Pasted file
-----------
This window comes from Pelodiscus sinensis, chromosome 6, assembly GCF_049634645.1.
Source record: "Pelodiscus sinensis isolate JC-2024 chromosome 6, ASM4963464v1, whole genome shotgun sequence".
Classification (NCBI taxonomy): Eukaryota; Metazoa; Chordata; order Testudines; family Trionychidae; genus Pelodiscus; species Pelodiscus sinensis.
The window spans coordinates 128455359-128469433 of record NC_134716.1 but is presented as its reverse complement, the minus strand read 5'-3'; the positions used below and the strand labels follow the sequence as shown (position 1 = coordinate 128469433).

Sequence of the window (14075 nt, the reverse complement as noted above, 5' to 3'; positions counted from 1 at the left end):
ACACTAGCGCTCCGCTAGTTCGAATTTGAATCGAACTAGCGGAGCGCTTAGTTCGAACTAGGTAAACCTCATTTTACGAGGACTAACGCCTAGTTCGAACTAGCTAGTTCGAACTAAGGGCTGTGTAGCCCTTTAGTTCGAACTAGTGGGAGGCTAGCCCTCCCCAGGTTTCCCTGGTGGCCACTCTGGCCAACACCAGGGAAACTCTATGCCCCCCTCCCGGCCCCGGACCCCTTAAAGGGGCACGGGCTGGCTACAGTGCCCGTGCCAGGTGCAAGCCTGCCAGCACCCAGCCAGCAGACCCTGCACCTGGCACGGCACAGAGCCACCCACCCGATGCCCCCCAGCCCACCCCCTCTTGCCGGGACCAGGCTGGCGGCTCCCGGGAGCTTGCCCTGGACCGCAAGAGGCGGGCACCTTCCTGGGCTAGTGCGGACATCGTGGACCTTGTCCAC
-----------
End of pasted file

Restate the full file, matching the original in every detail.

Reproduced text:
This window comes from Pelodiscus sinensis, chromosome 6, assembly GCF_049634645.1.
Source record: "Pelodiscus sinensis isolate JC-2024 chromosome 6, ASM4963464v1, whole genome shotgun sequence".
Classification (NCBI taxonomy): Eukaryota; Metazoa; Chordata; order Testudines; family Trionychidae; genus Pelodiscus; species Pelodiscus sinensis.
The window spans coordinates 128455359-128469433 of record NC_134716.1 but is presented as its reverse complement, the minus strand read 5'-3'; the positions used below and the strand labels follow the sequence as shown (position 1 = coordinate 128469433).

Sequence of the window (14075 nt, the reverse complement as noted above, 5' to 3'; positions counted from 1 at the left end):
ACACTAGCGCTCCGCTAGTTCGAATTTGAATCGAACTAGCGGAGCGCTTAGTTCGAACTAGGTAAACCTCATTTTACGAGGACTAACGCCTAGTTCGAACTAGCTAGTTCGAACTAAGGGCTGTGTAGCCCTTTAGTTCGAACTAGTGGGAGGCTAGCCCTCCCCAGGTTTCCCTGGTGGCCACTCTGGCCAACACCAGGGAAACTCTATGCCCCCCTCCCGGCCCCGGACCCCTTAAAGGGGCACGGGCTGGCTACAGTGCCCGTGCCAGGTGCAAGCCTGCCAGCACCCAGCCAGCAGACCCTGCACCTGGCACGGCACAGAGCCACCCACCCGATGCCCCCCAGCCCACCCCCTCTTGCCGGGACCAGGCTGGCGGCTCCCGGGAGCTTGCCCTGGACCGCAAGAGGCGGGCACCTTCCTGGGCTAGTGCGGACATCGTGGACCTTGTCCAC